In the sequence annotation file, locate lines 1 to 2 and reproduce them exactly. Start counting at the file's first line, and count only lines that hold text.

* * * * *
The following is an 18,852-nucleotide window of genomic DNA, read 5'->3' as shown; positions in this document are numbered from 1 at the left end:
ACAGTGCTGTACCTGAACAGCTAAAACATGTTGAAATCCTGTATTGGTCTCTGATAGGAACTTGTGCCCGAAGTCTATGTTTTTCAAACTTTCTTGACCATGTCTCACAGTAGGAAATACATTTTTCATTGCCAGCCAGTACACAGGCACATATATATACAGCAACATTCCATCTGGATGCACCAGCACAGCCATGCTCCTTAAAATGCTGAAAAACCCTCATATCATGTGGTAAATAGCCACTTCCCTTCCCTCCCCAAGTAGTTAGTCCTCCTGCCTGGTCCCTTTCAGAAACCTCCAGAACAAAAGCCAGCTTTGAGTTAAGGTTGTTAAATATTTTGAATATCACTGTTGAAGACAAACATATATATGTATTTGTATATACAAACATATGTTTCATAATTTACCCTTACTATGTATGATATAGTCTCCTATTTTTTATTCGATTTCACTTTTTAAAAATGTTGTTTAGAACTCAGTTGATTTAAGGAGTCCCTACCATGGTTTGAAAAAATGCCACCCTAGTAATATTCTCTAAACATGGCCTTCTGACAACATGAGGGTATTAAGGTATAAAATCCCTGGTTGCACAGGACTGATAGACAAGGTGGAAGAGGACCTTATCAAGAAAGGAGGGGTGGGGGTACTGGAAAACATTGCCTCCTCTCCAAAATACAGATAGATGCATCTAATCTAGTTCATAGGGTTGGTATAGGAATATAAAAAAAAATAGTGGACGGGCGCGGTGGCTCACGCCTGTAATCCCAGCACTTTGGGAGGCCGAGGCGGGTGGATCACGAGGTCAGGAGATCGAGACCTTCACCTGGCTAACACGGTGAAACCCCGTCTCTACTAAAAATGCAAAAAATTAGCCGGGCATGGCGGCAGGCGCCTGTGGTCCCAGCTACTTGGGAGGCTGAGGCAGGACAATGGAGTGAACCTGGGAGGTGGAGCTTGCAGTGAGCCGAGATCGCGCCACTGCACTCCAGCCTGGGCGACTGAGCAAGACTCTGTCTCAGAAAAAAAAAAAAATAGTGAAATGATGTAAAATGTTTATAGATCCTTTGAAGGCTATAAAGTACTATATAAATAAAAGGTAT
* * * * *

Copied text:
The following is an 18,852-nucleotide window of genomic DNA, read 5'->3' as shown; positions in this document are numbered from 1 at the left end:
ACAGTGCTGTACCTGAACAGCTAAAACATGTTGAAATCCTGTATTGGTCTCTGATAGGAACTTGTGCCCGAAGTCTATGTTTTTCAAACTTTCTTGACCATGTCTCACAGTAGGAAATACATTTTTCATTGCCAGCCAGTACACAGGCACATATATATACAGCAACATTCCATCTGGATGCACCAGCACAGCCATGCTCCTTAAAATGCTGAAAAACCCTCATATCATGTGGTAAATAGCCACTTCCCTTCCCTCCCCAAGTAGTTAGTCCTCCTGCCTGGTCCCTTTCAGAAACCTCCAGAACAAAAGCCAGCTTTGAGTTAAGGTTGTTAAATATTTTGAATATCACTGTTGAAGACAAACATATATATGTATTTGTATATACAAACATATGTTTCATAATTTACCCTTACTATGTATGATATAGTCTCCTATTTTTTATTCGATTTCACTTTTTAAAAATGTTGTTTAGAACTCAGTTGATTTAAGGAGTCCCTACCATGGTTTGAAAAAATGCCACCCTAGTAATATTCTCTAAACATGGCCTTCTGACAACATGAGGGTATTAAGGTATAAAATCCCTGGTTGCACAGGACTGATAGACAAGGTGGAAGAGGACCTTATCAAGAAAGGAGGGGTGGGGGTACTGGAAAACATTGCCTCCTCTCCAAAATACAGATAGATGCATCTAATCTAGTTCATAGGGTTGGTATAGGAATATAAAAAAAAATAGTGGACGGGCGCGGTGGCTCACGCCTGTAATCCCAGCACTTTGGGAGGCCGAGGCGGGTGGATCACGAGGTCAGGAGATCGAGACCTTCACCTGGCTAACACGGTGAAACCCCGTCTCTACTAAAAATGCAAAAAATTAGCCGGGCATGGCGGCAGGCGCCTGTGGTCCCAGCTACTTGGGAGGCTGAGGCAGGACAATGGAGTGAACCTGGGAGGTGGAGCTTGCAGTGAGCCGAGATCGCGCCACTGCACTCCAGCCTGGGCGACTGAGCAAGACTCTGTCTCAGAAAAAAAAAAAAATAGTGAAATGATGTAAAATGTTTATAGATCCTTTGAAGGCTATAAAGTACTATATAAATAAAAGGTAT